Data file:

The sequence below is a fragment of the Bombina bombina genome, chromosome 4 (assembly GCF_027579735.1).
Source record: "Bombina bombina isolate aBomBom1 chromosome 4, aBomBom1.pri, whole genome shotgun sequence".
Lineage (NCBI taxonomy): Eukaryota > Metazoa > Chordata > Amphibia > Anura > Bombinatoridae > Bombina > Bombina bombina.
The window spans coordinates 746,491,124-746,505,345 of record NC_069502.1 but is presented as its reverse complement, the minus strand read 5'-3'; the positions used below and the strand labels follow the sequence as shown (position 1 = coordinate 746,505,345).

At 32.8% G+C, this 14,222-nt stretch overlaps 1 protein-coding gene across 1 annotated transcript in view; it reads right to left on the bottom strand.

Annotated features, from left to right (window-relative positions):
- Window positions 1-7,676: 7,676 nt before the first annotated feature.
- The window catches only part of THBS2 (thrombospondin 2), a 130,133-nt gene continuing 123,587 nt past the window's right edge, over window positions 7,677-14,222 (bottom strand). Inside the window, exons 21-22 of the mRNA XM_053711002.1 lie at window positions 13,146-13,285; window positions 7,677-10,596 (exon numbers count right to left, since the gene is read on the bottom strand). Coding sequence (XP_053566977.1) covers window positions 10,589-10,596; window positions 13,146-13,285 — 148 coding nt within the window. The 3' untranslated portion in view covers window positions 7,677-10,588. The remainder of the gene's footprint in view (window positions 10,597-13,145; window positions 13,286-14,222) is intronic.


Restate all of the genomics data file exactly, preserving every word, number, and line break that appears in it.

The sequence below is a fragment of the Bombina bombina genome, chromosome 4 (assembly GCF_027579735.1).
Source record: "Bombina bombina isolate aBomBom1 chromosome 4, aBomBom1.pri, whole genome shotgun sequence".
Lineage (NCBI taxonomy): Eukaryota > Metazoa > Chordata > Amphibia > Anura > Bombinatoridae > Bombina > Bombina bombina.
The window spans coordinates 746,491,124-746,505,345 of record NC_069502.1 but is presented as its reverse complement, the minus strand read 5'-3'; the positions used below and the strand labels follow the sequence as shown (position 1 = coordinate 746,505,345).

At 32.8% G+C, this 14,222-nt stretch overlaps 1 protein-coding gene across 1 annotated transcript in view; it reads right to left on the bottom strand.

Annotated features, from left to right (window-relative positions):
- Window positions 1-7,676: 7,676 nt before the first annotated feature.
- The window catches only part of THBS2 (thrombospondin 2), a 130,133-nt gene continuing 123,587 nt past the window's right edge, over window positions 7,677-14,222 (bottom strand). Inside the window, exons 21-22 of the mRNA XM_053711002.1 lie at window positions 13,146-13,285; window positions 7,677-10,596 (exon numbers count right to left, since the gene is read on the bottom strand). Coding sequence (XP_053566977.1) covers window positions 10,589-10,596; window positions 13,146-13,285 — 148 coding nt within the window. The 3' untranslated portion in view covers window positions 7,677-10,588. The remainder of the gene's footprint in view (window positions 10,597-13,145; window positions 13,286-14,222) is intronic.